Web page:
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There are situation, when you don't want to export your application as a WAR file and have the conventional WAR structure. Or for any other reason you want to avoid using web.xml file. In the following we configure an embedded version of Jetty without using web.xml.

The following code should work with Wicket 1.5 and Jetty 8.

Configuring Jetty

Following is an example of web.xml:

<?xml version="1.0" encoding="ISO-8859-1"?>
<web-app xmlns="" xmlns:xsi=""


		There are three means to configure Wickets configuration mode and they 
		are tested in the order given.
		1) A system property: -Dwicket.configuration 
		2) servlet specific <init-param> 
		3) context specific <context-param>

		The value might be either "development" (reloading when templates change) or 
		"deployment". If no configuration is found, "development" is the default. -->



What we need to do is simply configure embedded Jetty to exhibit the same behaviour in case of missing web.xml

Configure Jetty to start WebApplication

Using WicketServlet

server = new Server();
/* Setup server (port, etc.) */
ServletContextHandler sch = new ServletContextHandler(ServletContextHandler.SESSIONS);
ServletHolder sh = new ServletHolder(WicketServlet.class);
sh.setInitParameter(ContextParamWebApplicationFactory.APP_CLASS_PARAM, WicketApplication.class.getName());
sh.setInitParameter(WicketFilter.FILTER_MAPPING_PARAM, "/*");
/* Define a variable DEV_MODE and set to false
 * if wicket should be used in deployment mode
if(!DEV_MODE) {
	sh.setInitParameter("wicket.configuration", "deployment");
sch.addServlet(sh, "/*");

The Code above configures Jetty in a manner similar to given web.xml file. Note that we use a ServletHolder which encapsulates both context and class of a servlet. The ServletHolder is then added to ServletContextHandler which as finally added as the only handler to our Jetty Server.

You may wonder where WicketServlet came from, since it is not explicitly in web.xml. It is important to note that even if in web.xml there is only a filter defined, jetty needs a servlet to serve the requests. WicketServlet is an implementation of servlet, which contains WicketFilter to filter requests. If you want to have more control over WicketFilter see next part.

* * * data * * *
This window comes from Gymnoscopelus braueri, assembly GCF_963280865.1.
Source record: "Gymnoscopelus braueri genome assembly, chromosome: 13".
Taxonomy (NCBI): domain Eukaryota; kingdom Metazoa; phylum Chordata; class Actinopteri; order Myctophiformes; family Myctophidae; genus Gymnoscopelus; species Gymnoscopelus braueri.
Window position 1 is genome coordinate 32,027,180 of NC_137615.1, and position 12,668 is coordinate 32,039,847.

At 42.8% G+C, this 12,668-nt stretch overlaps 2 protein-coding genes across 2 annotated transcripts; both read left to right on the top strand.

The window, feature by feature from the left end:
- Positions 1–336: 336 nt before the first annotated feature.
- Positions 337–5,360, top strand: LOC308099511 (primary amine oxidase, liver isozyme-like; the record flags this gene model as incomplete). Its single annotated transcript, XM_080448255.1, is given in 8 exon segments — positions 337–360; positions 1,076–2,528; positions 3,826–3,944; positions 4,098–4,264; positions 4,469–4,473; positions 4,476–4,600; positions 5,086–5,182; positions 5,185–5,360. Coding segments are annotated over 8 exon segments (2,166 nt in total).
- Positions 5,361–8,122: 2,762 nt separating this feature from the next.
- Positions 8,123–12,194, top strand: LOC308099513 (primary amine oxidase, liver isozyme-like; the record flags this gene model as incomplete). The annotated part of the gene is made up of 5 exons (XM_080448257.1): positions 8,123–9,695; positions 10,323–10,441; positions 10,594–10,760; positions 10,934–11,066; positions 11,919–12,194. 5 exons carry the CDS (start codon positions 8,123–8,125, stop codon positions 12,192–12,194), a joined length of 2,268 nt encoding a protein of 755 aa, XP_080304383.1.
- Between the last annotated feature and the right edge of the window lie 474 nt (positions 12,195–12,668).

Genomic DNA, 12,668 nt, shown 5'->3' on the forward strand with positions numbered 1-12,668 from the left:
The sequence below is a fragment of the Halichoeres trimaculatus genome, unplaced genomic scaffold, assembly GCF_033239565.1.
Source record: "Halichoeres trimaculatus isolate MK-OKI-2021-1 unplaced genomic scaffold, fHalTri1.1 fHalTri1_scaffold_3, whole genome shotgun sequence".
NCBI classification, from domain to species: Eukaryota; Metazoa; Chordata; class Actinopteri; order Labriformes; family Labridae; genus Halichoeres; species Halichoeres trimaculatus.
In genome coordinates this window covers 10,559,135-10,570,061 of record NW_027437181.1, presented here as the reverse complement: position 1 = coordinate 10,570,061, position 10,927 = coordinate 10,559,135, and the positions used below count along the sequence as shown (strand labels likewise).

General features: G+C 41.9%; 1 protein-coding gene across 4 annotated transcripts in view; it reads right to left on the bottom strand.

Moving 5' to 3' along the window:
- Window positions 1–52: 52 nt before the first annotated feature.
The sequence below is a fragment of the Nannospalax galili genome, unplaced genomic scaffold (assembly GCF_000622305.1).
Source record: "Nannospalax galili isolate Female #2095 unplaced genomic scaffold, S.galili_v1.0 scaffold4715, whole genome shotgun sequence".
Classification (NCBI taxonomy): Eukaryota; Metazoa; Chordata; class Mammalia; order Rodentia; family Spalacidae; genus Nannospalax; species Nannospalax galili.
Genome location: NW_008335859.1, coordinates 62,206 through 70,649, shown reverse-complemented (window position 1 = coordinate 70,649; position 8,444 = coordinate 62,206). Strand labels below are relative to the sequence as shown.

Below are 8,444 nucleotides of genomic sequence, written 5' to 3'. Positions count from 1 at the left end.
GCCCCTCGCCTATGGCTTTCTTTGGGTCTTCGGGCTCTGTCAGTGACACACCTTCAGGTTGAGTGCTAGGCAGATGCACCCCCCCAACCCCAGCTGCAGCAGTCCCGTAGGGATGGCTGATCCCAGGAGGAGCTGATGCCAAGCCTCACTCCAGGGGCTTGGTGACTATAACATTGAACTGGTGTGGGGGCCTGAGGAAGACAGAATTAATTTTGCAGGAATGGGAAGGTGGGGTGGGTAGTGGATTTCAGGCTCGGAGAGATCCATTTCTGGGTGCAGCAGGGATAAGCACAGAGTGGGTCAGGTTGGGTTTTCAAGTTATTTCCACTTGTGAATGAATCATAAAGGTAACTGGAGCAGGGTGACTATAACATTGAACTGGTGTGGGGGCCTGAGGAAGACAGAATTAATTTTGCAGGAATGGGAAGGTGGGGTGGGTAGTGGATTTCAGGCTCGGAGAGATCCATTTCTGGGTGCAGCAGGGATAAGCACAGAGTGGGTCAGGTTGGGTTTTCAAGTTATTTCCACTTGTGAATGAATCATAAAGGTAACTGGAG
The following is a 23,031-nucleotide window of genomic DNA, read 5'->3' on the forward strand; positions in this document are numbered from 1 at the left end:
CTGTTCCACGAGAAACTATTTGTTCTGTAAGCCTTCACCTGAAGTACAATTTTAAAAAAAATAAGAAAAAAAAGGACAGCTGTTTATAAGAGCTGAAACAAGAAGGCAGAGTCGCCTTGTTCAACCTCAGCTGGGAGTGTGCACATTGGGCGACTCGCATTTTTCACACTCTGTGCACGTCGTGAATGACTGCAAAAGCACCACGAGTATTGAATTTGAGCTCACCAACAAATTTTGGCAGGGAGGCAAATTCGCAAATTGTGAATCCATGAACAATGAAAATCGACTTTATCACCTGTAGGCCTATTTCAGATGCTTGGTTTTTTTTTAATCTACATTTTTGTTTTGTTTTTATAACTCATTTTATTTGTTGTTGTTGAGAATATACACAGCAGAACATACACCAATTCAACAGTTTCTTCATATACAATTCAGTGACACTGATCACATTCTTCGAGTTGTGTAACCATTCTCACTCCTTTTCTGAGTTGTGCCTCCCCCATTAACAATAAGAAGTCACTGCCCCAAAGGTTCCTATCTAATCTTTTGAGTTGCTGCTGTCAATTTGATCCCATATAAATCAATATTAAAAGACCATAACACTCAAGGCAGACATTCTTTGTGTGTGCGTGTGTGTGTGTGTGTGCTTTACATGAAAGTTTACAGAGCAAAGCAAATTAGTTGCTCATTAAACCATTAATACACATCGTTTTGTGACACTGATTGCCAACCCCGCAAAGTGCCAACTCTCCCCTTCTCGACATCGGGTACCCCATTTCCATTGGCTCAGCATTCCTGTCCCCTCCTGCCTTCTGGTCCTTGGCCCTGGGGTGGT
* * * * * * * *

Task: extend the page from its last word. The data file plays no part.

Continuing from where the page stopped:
Using WicketFilter

ServletContextHandler sch = new ServletContextHandler(ServletContextHandler.SESSIONS);
FilterHolder fh2 = new FilterHolder(WicketFilter.class);
fh2.setInitParameter(ContextParamWebApplicationFactory.APP_CLASS_PARAM, WicketApplication.class.getName());
fh2.setInitParameter(WicketFilter.FILTER_MAPPING_PARAM, "/*");
sch.addFilter(fh2, "/*", EnumSet.of(DispatcherType.REQUEST,DispatcherType.ERROR));
sch.addServlet(DefaultServlet.class, "/*");

As you can see, since we need a servlet to serve the request we just added a DefaultServlet.

Extra Servlet for static resources

WicketFilter automatically passes the requests, which it cannot (or does not want to) process down the chain. In that case you can simply define another Servlet and add it to ServletContextHandler. This can be used, for example, if you want to access static data accessible under /static/ folder of your application:

// Static resources
String staticPath = this.getClass().getClassLoader().getResource("static/").toExternalForm();
ServletHolder resourceServlet = new ServletHolder(DefaultServlet.class);
resourceServlet.setInitParameter("dirAllowed", "true");
resourceServlet.setInitParameter("resourceBase", staticPath);
resourceServlet.setInitParameter("pathInfoOnly", "true");

Using the following code if you haven't already configured Wicket to handle a request such as localhost:8080/static/js/jquery.js, it will be passed down the handler chain to resourceServlet and it will retrieve the desired file from staticPath. For more init parameters see DefaultServlet

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